In summary, both Weeks of Supply (WOS) and Stock Turn are essential metrics in retail inventory management. However, WOS focuses more on inventory planning and replenishment style level information, while Stock Turn focuses on the financial overview of total stock ownership. Retailers need to use both metrics to make informed decisions about their inventory levels and ensure that they maximize their sales potential while minimizing excess costs.

In conclusion, inventory KPIs are essential in merchandise planning. These performance metrics give retailers valuable insights into inventory management, sales performance, and profitability. By leveraging stock measurements, retailers can optimize their inventory investments, improve their sales forecasting, and make informed decisions about their product assortment and pricing strategies.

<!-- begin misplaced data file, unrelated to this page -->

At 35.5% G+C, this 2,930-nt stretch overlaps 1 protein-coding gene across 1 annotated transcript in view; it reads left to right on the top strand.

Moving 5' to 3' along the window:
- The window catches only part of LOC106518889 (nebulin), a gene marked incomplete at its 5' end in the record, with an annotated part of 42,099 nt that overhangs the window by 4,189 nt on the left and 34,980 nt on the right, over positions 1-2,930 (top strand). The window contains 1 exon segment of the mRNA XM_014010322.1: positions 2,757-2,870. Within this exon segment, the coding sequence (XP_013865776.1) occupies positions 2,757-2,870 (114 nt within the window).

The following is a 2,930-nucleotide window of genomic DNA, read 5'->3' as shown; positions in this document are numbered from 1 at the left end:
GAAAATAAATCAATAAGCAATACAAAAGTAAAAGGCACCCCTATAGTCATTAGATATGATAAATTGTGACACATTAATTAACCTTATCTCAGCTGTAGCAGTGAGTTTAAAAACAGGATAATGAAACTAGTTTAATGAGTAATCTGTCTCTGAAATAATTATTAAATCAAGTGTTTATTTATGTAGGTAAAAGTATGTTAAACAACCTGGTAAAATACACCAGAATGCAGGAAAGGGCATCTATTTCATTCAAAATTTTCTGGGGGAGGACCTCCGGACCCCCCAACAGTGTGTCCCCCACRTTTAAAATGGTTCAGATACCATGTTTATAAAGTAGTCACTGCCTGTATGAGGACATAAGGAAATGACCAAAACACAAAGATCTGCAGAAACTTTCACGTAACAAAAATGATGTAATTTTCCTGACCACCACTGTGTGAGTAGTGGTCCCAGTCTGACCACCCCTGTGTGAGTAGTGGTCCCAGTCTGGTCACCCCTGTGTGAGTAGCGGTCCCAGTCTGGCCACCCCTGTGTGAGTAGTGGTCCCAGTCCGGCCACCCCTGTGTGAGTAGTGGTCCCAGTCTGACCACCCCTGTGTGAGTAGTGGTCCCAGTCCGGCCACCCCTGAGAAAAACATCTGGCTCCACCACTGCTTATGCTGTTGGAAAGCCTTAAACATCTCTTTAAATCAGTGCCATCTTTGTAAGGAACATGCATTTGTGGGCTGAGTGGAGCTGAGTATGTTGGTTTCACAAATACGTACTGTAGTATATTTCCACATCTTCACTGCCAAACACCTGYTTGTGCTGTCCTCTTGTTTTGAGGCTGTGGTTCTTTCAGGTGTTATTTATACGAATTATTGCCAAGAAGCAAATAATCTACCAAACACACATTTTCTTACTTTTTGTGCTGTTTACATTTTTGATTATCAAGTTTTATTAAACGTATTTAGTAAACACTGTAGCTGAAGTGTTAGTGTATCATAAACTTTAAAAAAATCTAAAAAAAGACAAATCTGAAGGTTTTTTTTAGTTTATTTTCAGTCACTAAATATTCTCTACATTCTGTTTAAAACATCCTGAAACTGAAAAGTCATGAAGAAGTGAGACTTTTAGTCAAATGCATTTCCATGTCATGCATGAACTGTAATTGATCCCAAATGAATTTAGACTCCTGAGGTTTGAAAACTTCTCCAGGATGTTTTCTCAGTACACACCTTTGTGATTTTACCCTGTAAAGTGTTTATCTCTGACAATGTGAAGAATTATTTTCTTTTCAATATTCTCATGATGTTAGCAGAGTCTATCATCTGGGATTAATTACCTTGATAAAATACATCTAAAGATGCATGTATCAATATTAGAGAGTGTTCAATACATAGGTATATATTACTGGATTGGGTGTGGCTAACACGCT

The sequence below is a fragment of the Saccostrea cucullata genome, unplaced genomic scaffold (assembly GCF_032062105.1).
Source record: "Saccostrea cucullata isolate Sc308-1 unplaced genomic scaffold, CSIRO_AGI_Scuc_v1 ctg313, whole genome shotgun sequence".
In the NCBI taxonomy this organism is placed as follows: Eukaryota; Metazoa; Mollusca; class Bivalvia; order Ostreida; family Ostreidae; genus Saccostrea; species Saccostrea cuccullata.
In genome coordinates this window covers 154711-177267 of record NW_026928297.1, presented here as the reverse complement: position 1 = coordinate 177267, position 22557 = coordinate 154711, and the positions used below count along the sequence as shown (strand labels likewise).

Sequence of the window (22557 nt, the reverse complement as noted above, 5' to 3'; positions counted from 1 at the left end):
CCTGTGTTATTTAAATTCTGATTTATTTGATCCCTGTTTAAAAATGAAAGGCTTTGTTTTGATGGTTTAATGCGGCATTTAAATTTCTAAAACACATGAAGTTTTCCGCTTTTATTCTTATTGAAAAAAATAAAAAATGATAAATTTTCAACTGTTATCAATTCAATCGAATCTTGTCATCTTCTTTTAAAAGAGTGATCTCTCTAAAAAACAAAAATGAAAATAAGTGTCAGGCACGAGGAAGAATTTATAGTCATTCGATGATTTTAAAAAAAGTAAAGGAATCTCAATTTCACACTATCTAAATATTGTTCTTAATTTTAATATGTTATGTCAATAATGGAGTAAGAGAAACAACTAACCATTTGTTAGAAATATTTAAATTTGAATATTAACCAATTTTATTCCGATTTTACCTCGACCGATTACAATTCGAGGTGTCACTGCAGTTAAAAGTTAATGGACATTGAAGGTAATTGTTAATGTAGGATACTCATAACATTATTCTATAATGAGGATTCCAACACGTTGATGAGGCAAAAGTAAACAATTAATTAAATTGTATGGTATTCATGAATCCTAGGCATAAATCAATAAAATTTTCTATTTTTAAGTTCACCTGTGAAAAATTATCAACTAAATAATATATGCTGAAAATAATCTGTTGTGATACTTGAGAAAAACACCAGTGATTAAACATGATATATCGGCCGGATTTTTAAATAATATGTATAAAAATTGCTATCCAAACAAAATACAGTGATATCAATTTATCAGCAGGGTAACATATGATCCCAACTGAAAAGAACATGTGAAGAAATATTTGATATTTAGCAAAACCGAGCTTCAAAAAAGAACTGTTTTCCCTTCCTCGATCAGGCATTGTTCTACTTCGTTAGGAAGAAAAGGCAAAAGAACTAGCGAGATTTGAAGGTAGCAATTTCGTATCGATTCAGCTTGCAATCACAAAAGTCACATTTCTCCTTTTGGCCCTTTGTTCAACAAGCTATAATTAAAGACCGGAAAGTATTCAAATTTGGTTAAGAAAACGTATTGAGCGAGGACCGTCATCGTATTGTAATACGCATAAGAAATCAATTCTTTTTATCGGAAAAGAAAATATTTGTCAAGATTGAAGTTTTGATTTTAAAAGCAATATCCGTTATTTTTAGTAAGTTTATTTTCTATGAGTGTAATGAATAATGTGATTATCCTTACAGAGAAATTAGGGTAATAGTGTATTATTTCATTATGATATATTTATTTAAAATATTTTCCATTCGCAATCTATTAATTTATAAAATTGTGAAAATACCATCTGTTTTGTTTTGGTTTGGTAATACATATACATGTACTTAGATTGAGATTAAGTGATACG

The question is, what KPI should you use? The answer is they all are helpful based on the user’s evaluation.

Melanie Tomaselli
Melanie TomaselliVP Customer Success
With over 20 years of experience in the retail technology industry as a Director of Consulting and Project Manager with both JDA Arthur and Oracle Retek, Melanie has held various positions in leadership. Her experience has been invaluable in application implementations, user training, project planning, methodology development, consulting, and managing the central US services team. Melanie has been part of the daVinci team from the beginning, guiding the business analysis and assisting in the design of daVinci’s signature product, Assortment Planning.